If you ignore beauty,
you will soon find
yourself without it…
But if you invest in beauty,
it will remain with you
all the days of your life.
(Frank Lloyd Wright)
The US election in 2016 and its ongoing aftermath stole my peace of mind and my commitment to Beauty in all her manifestations.
“These times are riven with anxiety and uncertainty given the current global crisis….Our trust in the future has lost its innocence” (John O’Donohue, Beauty, pp. 2-3).
Why would we invoke Beauty in such uncertain times? “Because there is nowhere else to turn and we are desperate, furthermore, it is because we have so disastrously neglected the Beautiful that we now find ourselves in such terrible crisis” (O’Donohue, Beauty, p. 3)
Thankfully, Beauty came knocking on my door again and I invited her in, like the old friend she is. Paradoxically, though, Beauty entered through a focus on imperfection.
It all started during a week-long beach vacation in December, off the coast of South Carolina. It was unusually cold and you needed a coat and hat for a beach walk. On top of that, I had a nasty cough that didn’t want to leave me. One day, as I left the house to head for the beach, I overheard an argument between a young couple. She wanted to drive but he accused her of being a lousy driver and insisted on driving himself. “What a way to start your vacation, an imperfect vacation,” I thought. Then the beach was covered with foam. What kind of pollution was that?
That’s when I decided to focus on all the imperfect and non-beautiful things along the way and what they could teach me.
I looked for all the broken pieces of shell, fragments and debris the tide had brought in. To my surprise, even these imperfect objects had their own unique beauty.
Why are we so drawn to perfect things, even idolize perfection? And why are “perfect” and “beautiful” pretty much synonymous?
Things we consider beautiful are often whole, symmetrical and perfect. Our eye is magically drawn to perfection – whether in a flower, tree, structure, human face, sunset, or a saying that lays open an important truth. Stunning beauty is perfection and we adore that quality.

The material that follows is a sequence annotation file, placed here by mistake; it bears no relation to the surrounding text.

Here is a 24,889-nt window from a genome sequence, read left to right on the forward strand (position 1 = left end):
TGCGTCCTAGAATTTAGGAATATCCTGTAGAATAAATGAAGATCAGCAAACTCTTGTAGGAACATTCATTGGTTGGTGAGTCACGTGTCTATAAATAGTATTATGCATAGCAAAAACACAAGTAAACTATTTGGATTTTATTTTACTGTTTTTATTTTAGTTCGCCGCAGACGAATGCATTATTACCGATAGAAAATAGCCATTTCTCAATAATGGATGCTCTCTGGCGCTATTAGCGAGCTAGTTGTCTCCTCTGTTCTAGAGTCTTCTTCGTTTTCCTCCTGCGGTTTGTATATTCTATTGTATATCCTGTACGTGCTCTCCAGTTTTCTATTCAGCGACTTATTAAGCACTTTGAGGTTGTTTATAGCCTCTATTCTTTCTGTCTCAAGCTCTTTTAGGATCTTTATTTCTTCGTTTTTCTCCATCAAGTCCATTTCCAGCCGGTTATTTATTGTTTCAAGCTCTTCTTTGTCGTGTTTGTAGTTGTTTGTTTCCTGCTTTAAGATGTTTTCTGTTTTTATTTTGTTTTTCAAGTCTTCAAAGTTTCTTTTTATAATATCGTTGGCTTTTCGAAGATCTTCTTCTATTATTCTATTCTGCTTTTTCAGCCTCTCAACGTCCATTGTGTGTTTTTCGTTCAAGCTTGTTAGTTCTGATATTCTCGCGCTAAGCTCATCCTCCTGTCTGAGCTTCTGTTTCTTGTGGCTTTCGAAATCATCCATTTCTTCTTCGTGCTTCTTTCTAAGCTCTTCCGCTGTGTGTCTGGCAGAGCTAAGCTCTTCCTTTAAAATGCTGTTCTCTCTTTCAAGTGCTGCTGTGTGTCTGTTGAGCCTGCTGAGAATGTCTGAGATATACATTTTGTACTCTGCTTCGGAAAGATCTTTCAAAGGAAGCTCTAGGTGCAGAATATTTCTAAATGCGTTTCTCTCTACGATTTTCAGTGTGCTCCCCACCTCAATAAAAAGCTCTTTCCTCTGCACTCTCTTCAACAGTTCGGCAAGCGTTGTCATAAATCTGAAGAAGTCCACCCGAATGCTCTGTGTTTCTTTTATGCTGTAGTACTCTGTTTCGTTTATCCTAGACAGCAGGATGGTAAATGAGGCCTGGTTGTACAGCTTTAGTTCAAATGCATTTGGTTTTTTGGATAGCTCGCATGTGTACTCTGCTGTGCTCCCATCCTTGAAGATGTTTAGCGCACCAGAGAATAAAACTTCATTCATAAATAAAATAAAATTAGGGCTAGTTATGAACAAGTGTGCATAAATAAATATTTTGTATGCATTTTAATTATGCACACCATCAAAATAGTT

When we glimpse Beauty and behold her, we also often experience awe, gratitude, and appreciation. Sometimes, though, greed and lust come along with Beauty. We want to own her, hold her, surround ourselves with her qualities, protect her against the rest of the world, shut her away so no one else can have it. But how can we really “own” beauty? I propose that we cannot own Beauty; the same way we cannot own the wind, the light, the air, the ground – we only think we own something when we have paid enough money to exclude others from what we think we own. We can harness the power of water and wind and sun, but we can never own them, generate them, or control them for any length of time.
What is Beauty and how does she weave herself through endless manifestations?
Does beauty remind us of our own inner core that we so seldom “see” but have no difficulty acknowledging in an external object?
Does beauty jostle our genetic memories of a more perfect world, the Paradise we lost somewhere along the timeline traveled by humanity?
Maybe Beauty is the unexpected gift of being touched by something pure and truthful, that pierces our usual defenses and armoring, our daily routines, and things we typically say to ourselves and others. Beauty strips us down to a full breath of air, allowing us to exhale after holding our breath unconsciously. She makes us pay full attention to that which reveals its perfection to us. She magnetizes our focus shutting out the non-essential.
Beauty – A moment of deep experiencing where nothing else in the world matters; a moment of grace where our mind chatter calms for once, and internal judgment stops in the transformative encounter with Beauty’s nakedness.
Let the beauty we love be what we do.
There are hundreds of ways to kneel and kiss the ground.